Hi there! This is a great post! We are definitely "cryers" over here and thus have been afraid to volunteer at a shelter or volunteer to be a foster home. But maybe it's not as sad as I think. You may have changed my mind about the whole idea of it so...thank you!ReplyDelete
If you can find a shelter or rescue group that is a good fit for you, I think you'll see that it's not sad! But you gotta find the right one... For years I really did think it would be too sad (even here in San Diego where the shelters are not "high kill") to volunteer and was reluctant to do it, but I finally got up my nerve and went on a tour of Helen Woodward. When I saw how great it was, I couldn't wait to volunteer there! Been going for 7 or 8 years now!Delete
Really important topic for Blog the Change! I think a lot of people fear going to an animal shelter for that very reason. (Though I will say that the shelters in my area are high kill shelters. I've volunteered and learned that it is not for me. However, I've definitely gone to them to adopt and with friends who are looking for a pet.) Great post!ReplyDelete
I admit I could never volunteer at a high kill shelter. I'd be trying to bring all the dogs home. And I'm sure I'd be crying there. I hope the post doesn't seem too much like I'm ignoring the fact that there are still scary/sad things out there - hopefully some day that will change!Delete
I absolutely ADORE this post. It's so true - shelters don't have to be sad, and many of them are happy places full of love and caring. I would never describe the one I volunteer at as sad - all of the people who work and volunteer there make sure that it's a happy environment for the animals. (I cry a lot too, so I had the same reservation as you initially... but I'm glad I didn't let that keep me from volunteering. It's an amazingly rewarding experience.)ReplyDelete
You hit the nail on the head about those sad commercials too. I cringe every single time one comes on. I really do think they do more harm than good. I think you're right - they might pull in a few dollars, but I doubt they convince many people to look for their next pet at a shelter. It's the same reason I advocate for happy, cheerful photos of adoptable pets - the right photo can really make a difference (like the lovely one you shared of Princess above).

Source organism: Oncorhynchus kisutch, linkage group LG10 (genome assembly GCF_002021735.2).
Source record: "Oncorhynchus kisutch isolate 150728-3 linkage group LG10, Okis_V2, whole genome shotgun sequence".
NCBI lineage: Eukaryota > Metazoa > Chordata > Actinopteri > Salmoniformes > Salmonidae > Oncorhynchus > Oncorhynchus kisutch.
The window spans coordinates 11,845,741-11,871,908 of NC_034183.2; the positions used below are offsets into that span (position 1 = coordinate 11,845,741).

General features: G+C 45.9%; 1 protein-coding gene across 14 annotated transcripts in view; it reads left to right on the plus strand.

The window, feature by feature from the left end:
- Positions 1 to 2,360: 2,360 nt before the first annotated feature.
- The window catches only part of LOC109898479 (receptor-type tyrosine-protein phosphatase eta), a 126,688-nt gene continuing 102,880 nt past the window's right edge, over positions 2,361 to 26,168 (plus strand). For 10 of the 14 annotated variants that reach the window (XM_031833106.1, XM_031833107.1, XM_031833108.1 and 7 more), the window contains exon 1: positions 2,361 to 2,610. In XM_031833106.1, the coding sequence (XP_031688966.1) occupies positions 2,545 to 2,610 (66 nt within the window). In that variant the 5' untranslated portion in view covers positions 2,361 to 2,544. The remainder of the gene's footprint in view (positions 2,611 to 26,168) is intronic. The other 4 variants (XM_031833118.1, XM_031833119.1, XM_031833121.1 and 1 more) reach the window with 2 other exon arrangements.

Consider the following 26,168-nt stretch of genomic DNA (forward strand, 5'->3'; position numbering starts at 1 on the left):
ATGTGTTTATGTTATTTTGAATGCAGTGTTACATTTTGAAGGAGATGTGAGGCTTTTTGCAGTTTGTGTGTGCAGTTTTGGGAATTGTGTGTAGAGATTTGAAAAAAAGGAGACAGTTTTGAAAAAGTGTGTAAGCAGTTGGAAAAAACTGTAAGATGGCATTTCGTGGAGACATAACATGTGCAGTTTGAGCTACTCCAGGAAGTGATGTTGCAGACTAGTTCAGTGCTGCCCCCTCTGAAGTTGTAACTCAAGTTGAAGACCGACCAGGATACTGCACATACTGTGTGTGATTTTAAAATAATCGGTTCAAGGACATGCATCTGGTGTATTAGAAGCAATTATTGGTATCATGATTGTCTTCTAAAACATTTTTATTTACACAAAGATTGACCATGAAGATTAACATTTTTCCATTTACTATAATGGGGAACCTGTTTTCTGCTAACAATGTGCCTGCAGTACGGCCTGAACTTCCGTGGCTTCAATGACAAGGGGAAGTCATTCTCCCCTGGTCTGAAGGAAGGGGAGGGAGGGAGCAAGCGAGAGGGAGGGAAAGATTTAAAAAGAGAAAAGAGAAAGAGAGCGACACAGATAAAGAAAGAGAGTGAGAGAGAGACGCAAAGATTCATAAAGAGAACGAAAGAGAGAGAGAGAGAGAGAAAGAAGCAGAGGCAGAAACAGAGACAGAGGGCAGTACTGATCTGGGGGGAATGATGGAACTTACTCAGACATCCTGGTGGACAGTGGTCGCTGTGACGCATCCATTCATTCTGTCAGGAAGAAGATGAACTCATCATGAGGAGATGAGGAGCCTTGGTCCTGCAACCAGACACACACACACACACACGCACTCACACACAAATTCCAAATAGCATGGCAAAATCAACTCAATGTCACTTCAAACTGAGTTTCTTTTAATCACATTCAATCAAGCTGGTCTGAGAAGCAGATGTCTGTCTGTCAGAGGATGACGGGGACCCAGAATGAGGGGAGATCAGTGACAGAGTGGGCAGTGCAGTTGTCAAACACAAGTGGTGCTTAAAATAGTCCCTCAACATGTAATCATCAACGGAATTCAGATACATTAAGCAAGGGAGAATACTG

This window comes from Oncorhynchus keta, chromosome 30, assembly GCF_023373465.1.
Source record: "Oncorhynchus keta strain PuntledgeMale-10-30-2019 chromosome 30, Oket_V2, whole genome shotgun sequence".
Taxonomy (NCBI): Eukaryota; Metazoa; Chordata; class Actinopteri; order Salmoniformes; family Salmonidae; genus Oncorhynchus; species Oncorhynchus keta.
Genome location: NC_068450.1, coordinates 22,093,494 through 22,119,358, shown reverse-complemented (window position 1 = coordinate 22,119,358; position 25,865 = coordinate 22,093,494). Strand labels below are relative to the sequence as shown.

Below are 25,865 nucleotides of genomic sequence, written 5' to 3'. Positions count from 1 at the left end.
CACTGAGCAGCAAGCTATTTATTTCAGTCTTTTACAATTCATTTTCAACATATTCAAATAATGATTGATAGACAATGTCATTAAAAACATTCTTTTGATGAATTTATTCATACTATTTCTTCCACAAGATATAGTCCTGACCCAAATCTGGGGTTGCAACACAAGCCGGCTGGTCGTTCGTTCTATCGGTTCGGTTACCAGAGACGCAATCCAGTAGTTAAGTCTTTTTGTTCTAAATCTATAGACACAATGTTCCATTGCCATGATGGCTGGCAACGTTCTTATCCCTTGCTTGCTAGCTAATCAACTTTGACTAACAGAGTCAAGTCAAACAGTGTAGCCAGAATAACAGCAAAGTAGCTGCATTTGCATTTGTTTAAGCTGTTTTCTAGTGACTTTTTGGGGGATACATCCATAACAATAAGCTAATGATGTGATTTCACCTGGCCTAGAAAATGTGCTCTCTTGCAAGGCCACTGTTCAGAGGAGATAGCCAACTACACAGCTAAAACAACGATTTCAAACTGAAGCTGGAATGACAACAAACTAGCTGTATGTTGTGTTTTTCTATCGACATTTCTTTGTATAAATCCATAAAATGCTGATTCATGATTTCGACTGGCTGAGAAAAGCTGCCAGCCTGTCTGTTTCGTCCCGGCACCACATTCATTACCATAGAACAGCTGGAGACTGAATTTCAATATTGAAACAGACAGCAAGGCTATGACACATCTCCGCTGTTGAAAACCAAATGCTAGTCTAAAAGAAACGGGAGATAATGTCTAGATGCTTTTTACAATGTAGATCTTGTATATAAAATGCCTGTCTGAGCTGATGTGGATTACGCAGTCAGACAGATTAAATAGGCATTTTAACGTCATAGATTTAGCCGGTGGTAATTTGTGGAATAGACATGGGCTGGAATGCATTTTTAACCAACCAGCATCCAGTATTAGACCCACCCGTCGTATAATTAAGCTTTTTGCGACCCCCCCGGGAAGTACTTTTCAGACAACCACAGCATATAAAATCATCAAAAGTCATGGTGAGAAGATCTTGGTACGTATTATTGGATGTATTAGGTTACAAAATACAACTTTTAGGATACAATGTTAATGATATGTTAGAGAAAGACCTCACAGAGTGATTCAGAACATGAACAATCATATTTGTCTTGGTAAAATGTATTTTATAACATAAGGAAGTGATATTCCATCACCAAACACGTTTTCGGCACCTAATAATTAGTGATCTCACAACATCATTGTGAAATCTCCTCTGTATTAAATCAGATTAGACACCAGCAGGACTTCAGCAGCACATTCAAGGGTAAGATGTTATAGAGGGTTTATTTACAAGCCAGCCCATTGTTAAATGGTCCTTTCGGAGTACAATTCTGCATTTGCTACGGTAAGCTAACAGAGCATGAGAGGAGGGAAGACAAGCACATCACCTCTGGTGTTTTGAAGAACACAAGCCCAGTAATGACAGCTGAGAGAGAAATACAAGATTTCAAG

Finally, thanks for sharing the link to the Petside article - I had not read the results of the survey and it was really interesting.
Thank you for the lovely comment. I was glad I found that Petside summary of the study. I was originally going to take a different tack with this post, but when I saw that misconception about shelters being sad, I remembered how I avoided volunteering for a long time because I thought I'd be in tears every week!Delete
I think you make a great point! My local shelter seems pretty sad....but I have other shelters in my state that I follow on Facebook, and they don't seem like they are as sad. My sister will be adopting a dog or dogs in the future, so you have made me think that we should take a little road trip and see the shelters that might not be so sad. I don't know what the kill rate is at my local shelter, but I know some of the others in the area are "no kill" and that right there sounds less sad to me. So thanks for making me think about that! How great of you to share the proceeds of your book with Best Friends (I love them)! I am going to go take a look for it now!ReplyDelete
Oh, hooray! I love your comment! I hope your sister finds a wonderful friend at one of the local shelters. Or maybe there's a local breed rescue, if there's a certain type of dog she's looking for.Delete
Thanks for stopping by!
I LOVE Helen Woodward Animal Shelter :) I often try to remind myself that many of the pets in shelters may have been homeless, and this is the only home they have ever had. They are dogs - they don't compare their lives to other dogs and wish things were different, right? I wish I had more time to volunteer at shelters (I'm a cryer too . . I cried when my foster kittens went to their forever homes!) and some day I dream of visiting Best Friends!!ReplyDelete
Oh, I'd love to visit Best Friends too! Thanks for stopping by the blog!Delete